Teach a person to shoot: Part 6
by B.B. Pelletier
Today, we’ll talk about triggers. Besides the sights, the trigger is the most important part of a target airgun. On a pistol, the trigger is just as important as the sights, because the proper use of the trigger promotes stability and control over the handgun.
How light should a trigger be?
Many veteran shooters like their triggers to be as light as they can be, commensurate with safety. Indeed, on world-class 10-meter target rifles, the trigger-pulls can be adjusted to mere tens of grams. But, a light trigger is not good for the beginning shooter for a number of reasons, with safety being the overriding one. By the way, the guns are called 10-meter guns because the targets we shoot are 10 meters, or just under 33 feet, distant. That distance is measured from the muzzle of the gun – both rifle and pistol.
The types of target rifles that are intended for training shooters have heavy (for competiton guns) trigger-pulls. Crosman’s Challenger 2000, for example, has a two-stage trigger that breaks at 3 lbs. Daisy’s Avanti 853, which has been around for decades, has a single-stage 6-lb. trigger! Neither one is adjustable. Both companies have learned the hard way that new shooters, and some who should know better, are not cautious about the trigger, so they make their triggers on the heavy side. This is perfect for the beginner. By the time they know exactly what they want in a trigger, the safety procedures will be deeply ingrained.
Watch each new shooter!
An instructor faces the moment of truth every time a new shooter touches a gun. The most dangerous part of the gun is the muzzle; however, at the same time, the instructor must watch how the shooter addresses the trigger. I have some friends who instinctively put their trigger fingers on the trigger of a gun every time they pick one up. These are dangerous people! If memory serves me, every one of them has had at least one shooting accident. Do not allow new shooters to get into the bad habit of touching the trigger before they’re ready to take the shot. Make them hold their trigger finger straight out alongside the triggerguard until the proper command is given to shoot.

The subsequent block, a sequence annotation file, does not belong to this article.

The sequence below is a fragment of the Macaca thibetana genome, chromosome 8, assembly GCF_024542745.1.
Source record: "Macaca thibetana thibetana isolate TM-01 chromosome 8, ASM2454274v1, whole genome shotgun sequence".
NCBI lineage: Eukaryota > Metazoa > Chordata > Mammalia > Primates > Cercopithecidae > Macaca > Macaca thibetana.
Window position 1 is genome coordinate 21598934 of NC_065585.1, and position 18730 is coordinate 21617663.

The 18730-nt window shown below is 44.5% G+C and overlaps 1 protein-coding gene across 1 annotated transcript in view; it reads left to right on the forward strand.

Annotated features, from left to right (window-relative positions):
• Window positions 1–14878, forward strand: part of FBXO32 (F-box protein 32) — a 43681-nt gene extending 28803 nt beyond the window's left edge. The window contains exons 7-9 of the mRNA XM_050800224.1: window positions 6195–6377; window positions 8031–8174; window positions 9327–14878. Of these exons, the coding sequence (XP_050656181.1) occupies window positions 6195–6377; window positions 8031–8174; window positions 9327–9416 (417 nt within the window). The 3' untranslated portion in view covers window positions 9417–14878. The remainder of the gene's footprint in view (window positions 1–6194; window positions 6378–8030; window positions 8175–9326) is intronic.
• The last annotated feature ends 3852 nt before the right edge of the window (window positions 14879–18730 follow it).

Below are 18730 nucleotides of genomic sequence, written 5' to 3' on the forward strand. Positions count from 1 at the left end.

The RIGHT (and only) way to squeeze a trigger!
There is just one way to squeeze a trigger to obtain the best accuracy. I will describe rifles first, and then pistols. First, get into your position so the rifle is fairly close to the intended target. Then take a deep cleansing breath and let it out. Next, breathe deep and let about half out. You now have five seconds or less to sight and squeeze off the shot. Align the sights and take up the first stage. This is where a single-stage trigger becomes a liability. When the second stage is reached, squeeze with increasing pressure while keeping the sights aligned with the target. If you go longer than five seconds, relax and begin again. If all you have is a single-stage trigger, pretend it is the second stage of a two-stage trigger. The reason for the five-second limit is that after that time, your muscles will start twitching and throwing you slightly off target. If you watch a champion shooter, they get the shot off in three seconds or less.
The shot should come as a surprise. Keep practicing until it does. If you intentionally make the shot go off, you will move the gun, however slight, and that’s called “flinching.” At this point, you’ll also understand the necessity of an overtravel adjustment. It makes the trigger that much more precise. When you have done this a thousand times, you will get a feel for your trigger and how it has to be manipulated.
Trigger work with the pistol
First, get into your stance. Raise the pistol with your eyes closed, and the sights should be on the bullseye when you open your eyes again. If not, move your feet until they are. I like to point both toes slightly inward to put tension on my legs; it gives a more solid stance. Then, you’re ready to shoot. Rest the loaded pistol on the shooting table and take a cleansing breath. Take another breath and let half out as you raise the pistol and drop it back until the sights are aligned with the target. This starts your five seconds. Squeeze the first stage out and begin the second stage. Increase pressure until the pistol fires. If you take too long, release the trigger and start over.
After the student has fired many shots and about five times as many dry-fire shots using exactly the same technique, they will be proficient with that trigger.